C# Dictionary Equals: If Contents Are the SameThis C# example program tests two Dictionary instances for equality of all elements.
Dictionary, Equals. Two Dictionaries are equal if their contents are the same. A Dictionary is a reference type—its bits cannot just be checked. Further, 2 Dictionaries may have different orders of keys, even if they are equal.
As we begin,
please note that it would be possible to create a generic method abstraction of this logic. This article does not use that syntax. Two Dictionary instances are allocated upon the managed heap at program runtime.DictionaryGeneric Class, Method
And: In this example, each Dictionary has three key-value pairs. The data is equal in every way.
Then: Counts are tested. Every key from the first Dictionary is looked up in the second, and its value is also checked.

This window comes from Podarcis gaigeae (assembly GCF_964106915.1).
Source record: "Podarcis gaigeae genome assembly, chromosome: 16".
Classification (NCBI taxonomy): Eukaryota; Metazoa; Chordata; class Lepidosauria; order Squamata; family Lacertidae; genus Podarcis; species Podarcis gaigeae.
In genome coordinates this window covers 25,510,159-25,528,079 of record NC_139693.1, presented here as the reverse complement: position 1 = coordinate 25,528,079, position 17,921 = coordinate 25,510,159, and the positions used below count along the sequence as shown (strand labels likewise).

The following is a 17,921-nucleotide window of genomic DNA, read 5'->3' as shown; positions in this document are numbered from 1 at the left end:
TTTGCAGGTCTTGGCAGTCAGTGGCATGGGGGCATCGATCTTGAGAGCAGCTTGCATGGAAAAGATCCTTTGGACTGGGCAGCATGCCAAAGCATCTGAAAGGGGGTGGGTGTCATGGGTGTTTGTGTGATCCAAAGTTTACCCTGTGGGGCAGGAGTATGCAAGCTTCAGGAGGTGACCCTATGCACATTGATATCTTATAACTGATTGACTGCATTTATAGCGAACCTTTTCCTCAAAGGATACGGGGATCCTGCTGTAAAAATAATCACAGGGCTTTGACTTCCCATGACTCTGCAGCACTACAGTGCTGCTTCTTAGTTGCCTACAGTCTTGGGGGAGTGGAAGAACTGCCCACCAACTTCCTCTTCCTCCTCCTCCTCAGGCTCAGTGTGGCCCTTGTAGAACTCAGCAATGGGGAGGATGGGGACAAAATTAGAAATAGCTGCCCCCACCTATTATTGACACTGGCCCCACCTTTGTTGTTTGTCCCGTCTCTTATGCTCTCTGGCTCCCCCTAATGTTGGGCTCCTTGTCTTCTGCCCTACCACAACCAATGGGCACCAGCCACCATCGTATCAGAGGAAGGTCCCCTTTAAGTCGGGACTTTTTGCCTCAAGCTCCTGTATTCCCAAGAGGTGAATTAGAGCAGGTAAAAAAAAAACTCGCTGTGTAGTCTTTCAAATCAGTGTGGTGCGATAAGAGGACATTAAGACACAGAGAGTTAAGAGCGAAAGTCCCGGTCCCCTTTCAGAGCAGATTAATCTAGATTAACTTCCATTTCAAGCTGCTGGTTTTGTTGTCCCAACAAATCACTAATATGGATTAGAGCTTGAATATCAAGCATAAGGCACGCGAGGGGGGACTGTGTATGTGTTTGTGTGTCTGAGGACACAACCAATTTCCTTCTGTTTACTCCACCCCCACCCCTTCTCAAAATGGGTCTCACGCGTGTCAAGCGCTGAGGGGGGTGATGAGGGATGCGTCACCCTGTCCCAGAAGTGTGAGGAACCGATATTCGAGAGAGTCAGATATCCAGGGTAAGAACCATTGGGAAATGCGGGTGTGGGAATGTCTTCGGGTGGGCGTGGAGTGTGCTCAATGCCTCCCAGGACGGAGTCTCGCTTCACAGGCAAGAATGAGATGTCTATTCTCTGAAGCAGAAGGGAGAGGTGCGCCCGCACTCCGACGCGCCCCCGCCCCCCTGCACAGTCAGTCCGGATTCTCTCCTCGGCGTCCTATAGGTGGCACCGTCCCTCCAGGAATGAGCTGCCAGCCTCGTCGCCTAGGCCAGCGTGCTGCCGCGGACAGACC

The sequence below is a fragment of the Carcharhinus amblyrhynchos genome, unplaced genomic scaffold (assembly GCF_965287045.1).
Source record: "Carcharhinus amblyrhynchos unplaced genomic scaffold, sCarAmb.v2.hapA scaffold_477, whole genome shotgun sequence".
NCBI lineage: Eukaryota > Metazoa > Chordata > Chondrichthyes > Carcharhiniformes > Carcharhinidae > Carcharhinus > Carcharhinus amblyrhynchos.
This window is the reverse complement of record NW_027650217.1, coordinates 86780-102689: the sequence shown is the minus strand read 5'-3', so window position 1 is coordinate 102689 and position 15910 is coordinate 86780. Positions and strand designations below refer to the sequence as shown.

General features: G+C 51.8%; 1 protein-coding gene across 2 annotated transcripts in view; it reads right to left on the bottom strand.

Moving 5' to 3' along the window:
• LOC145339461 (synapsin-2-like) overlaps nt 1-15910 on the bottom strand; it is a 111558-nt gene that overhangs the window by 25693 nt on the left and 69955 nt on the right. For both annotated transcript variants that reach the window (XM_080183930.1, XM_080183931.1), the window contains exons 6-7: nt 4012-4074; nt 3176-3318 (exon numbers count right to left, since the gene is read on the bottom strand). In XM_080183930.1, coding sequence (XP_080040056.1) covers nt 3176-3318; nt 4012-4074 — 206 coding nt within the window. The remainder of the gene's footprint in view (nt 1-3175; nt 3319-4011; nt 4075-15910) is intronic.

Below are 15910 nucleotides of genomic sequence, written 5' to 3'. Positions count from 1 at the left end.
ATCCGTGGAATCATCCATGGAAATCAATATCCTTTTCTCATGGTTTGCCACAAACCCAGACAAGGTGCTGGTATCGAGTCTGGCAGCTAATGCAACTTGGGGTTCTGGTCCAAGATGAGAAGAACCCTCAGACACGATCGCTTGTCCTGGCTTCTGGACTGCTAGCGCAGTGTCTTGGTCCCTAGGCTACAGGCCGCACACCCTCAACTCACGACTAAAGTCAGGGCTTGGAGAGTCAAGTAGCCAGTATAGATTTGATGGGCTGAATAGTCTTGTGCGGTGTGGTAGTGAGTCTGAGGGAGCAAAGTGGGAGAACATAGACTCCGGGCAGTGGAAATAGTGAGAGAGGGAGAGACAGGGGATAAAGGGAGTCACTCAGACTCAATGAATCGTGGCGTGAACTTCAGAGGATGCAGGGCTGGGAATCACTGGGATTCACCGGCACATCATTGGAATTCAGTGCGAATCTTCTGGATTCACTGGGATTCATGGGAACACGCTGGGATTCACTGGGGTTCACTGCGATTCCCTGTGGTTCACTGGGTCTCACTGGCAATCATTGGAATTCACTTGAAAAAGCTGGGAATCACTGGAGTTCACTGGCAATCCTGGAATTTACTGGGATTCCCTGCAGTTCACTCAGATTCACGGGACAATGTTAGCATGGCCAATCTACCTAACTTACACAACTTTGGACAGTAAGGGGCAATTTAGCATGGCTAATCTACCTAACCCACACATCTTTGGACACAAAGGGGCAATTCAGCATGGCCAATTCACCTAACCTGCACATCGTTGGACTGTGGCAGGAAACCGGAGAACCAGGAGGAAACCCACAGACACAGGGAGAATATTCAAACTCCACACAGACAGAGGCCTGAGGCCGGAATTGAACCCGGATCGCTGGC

C# program that tests Dictionaries for equality
static void Main()
// Create a dictionary and add several elements to it.
var dict = new Dictionary<string, int>();
// Create another dictionary.
var dict2 = new Dictionary<string, int>();
// Test for equality.
bool equal = false;
if (dict.Count == dict2.Count) // Require equal count.
equal = true;
foreach (var pair in dict)
if (dict2.TryGetValue(pair.Key, out value))
// Require value be equal.
if (value != pair.Value)
equal = false;
// Require key be present.
equal = false;
Notes, algorithm. The algorithm used has several details. If you do not correctly add every constraint, it will not return correct results. The counts of the two dictionaries must be equal.
This prevents a larger second dictionary from matching a smaller first. Every key must be found, and its value must be equal in both dictionaries. If the key is not found, the match fails.
It is possible to compare two Dictionary instances for equality using a custom method with key-value pair checking. There are other possible implementations, but this one is fairly resource-efficient and also simple.
Tip: When testing this method, make sure to change keys and values in both dictionaries.
And: As always, incorrect code is worse than no code at all, particularly if you are doing something important.
© 2007-2019 Sam Allen. Every person is special and unique. Send bug reports to firstname.lastname@example.org.